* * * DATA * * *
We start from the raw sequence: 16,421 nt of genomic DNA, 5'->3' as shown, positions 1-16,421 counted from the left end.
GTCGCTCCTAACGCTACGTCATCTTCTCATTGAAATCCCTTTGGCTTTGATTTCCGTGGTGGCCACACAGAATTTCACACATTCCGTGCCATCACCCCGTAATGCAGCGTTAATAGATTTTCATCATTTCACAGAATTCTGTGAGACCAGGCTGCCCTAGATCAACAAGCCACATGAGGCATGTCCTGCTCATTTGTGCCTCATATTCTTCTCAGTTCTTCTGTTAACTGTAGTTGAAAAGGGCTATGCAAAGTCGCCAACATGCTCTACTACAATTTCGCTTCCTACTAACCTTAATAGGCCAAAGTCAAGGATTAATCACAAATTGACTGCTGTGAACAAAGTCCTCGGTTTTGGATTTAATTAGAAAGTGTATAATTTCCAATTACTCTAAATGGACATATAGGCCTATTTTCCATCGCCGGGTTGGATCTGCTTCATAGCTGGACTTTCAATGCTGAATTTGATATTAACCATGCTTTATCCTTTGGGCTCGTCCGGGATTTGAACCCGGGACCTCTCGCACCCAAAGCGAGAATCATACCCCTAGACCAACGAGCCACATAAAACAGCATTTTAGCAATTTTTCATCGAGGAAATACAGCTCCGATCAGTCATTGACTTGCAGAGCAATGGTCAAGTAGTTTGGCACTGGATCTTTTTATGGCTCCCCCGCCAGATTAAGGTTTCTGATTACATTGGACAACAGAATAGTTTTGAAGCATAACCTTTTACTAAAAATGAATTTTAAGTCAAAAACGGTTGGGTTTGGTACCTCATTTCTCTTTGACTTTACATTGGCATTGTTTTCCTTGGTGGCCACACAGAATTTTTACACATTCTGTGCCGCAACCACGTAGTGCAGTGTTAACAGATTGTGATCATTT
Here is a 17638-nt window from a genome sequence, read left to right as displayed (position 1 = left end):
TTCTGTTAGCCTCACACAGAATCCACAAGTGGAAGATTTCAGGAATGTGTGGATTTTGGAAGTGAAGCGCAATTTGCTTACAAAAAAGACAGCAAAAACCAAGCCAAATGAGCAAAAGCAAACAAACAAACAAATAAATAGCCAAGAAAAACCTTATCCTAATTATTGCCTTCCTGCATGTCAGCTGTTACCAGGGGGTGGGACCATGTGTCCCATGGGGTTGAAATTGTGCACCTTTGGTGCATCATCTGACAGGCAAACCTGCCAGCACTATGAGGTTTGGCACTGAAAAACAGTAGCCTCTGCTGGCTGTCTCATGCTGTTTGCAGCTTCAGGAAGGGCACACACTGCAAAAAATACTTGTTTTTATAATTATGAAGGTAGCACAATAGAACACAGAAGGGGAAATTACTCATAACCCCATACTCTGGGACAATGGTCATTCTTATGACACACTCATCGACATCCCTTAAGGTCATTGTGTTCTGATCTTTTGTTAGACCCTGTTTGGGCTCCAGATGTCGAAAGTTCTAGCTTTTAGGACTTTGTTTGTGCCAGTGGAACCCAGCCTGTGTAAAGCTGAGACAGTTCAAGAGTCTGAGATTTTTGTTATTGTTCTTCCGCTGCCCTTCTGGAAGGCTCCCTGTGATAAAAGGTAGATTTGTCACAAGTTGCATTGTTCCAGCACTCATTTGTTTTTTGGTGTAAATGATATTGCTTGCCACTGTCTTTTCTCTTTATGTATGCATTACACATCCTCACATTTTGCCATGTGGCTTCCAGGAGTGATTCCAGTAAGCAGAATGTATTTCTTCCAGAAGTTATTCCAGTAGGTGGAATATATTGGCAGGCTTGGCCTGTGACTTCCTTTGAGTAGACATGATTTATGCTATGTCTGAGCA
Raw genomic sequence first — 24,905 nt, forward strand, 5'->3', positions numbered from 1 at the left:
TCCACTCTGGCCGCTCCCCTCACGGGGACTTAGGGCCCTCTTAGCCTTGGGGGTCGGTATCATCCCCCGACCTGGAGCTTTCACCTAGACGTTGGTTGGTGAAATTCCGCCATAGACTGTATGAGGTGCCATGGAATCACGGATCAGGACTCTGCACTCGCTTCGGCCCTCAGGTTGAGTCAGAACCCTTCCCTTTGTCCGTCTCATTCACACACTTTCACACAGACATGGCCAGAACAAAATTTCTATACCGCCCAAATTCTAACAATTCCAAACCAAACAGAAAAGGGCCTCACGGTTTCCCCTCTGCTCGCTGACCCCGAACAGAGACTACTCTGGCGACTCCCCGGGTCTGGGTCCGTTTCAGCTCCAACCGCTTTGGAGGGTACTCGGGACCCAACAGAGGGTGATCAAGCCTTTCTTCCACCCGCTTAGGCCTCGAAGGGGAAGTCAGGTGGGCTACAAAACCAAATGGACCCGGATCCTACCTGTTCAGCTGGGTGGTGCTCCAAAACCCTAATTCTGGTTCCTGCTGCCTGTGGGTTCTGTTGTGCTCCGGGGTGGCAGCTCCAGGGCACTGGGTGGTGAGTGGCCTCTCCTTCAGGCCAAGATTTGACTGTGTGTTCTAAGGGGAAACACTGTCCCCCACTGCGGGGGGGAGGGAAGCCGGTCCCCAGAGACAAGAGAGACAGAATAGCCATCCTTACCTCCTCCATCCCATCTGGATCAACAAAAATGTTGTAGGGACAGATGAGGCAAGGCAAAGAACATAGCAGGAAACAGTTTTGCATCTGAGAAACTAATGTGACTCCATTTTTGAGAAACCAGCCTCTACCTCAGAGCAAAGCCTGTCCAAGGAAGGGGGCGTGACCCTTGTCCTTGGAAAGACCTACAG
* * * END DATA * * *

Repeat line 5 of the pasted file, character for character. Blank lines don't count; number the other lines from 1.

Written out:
Raw genomic sequence first — 24,905 nt, forward strand, 5'->3', positions numbered from 1 at the left: